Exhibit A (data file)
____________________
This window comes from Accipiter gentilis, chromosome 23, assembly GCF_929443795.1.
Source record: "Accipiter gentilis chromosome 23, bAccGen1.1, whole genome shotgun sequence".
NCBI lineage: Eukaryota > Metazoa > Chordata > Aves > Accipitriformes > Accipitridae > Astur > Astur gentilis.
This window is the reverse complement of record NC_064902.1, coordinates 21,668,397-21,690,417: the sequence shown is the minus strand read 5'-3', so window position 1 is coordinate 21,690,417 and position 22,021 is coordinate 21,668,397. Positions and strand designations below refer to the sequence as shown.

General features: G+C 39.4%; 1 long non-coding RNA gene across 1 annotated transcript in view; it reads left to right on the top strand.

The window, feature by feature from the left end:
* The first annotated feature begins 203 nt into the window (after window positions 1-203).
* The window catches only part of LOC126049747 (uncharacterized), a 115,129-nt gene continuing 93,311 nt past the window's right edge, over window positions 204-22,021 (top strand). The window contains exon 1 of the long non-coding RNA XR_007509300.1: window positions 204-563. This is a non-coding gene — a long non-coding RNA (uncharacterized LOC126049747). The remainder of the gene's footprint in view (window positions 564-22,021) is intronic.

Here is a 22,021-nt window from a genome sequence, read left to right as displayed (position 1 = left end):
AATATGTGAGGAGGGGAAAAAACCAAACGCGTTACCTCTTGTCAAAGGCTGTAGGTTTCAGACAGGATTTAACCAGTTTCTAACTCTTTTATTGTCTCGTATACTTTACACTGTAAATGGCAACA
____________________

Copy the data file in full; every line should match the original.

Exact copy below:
This window comes from Accipiter gentilis, chromosome 23, assembly GCF_929443795.1.
Source record: "Accipiter gentilis chromosome 23, bAccGen1.1, whole genome shotgun sequence".
NCBI lineage: Eukaryota > Metazoa > Chordata > Aves > Accipitriformes > Accipitridae > Astur > Astur gentilis.
This window is the reverse complement of record NC_064902.1, coordinates 21,668,397-21,690,417: the sequence shown is the minus strand read 5'-3', so window position 1 is coordinate 21,690,417 and position 22,021 is coordinate 21,668,397. Positions and strand designations below refer to the sequence as shown.

General features: G+C 39.4%; 1 long non-coding RNA gene across 1 annotated transcript in view; it reads left to right on the top strand.

The window, feature by feature from the left end:
* The first annotated feature begins 203 nt into the window (after window positions 1-203).
* The window catches only part of LOC126049747 (uncharacterized), a 115,129-nt gene continuing 93,311 nt past the window's right edge, over window positions 204-22,021 (top strand). The window contains exon 1 of the long non-coding RNA XR_007509300.1: window positions 204-563. This is a non-coding gene — a long non-coding RNA (uncharacterized LOC126049747). The remainder of the gene's footprint in view (window positions 564-22,021) is intronic.

Here is a 22,021-nt window from a genome sequence, read left to right as displayed (position 1 = left end):
AATATGTGAGGAGGGGAAAAAACCAAACGCGTTACCTCTTGTCAAAGGCTGTAGGTTTCAGACAGGATTTAACCAGTTTCTAACTCTTTTATTGTCTCGTATACTTTACACTGTAAATGGCAACA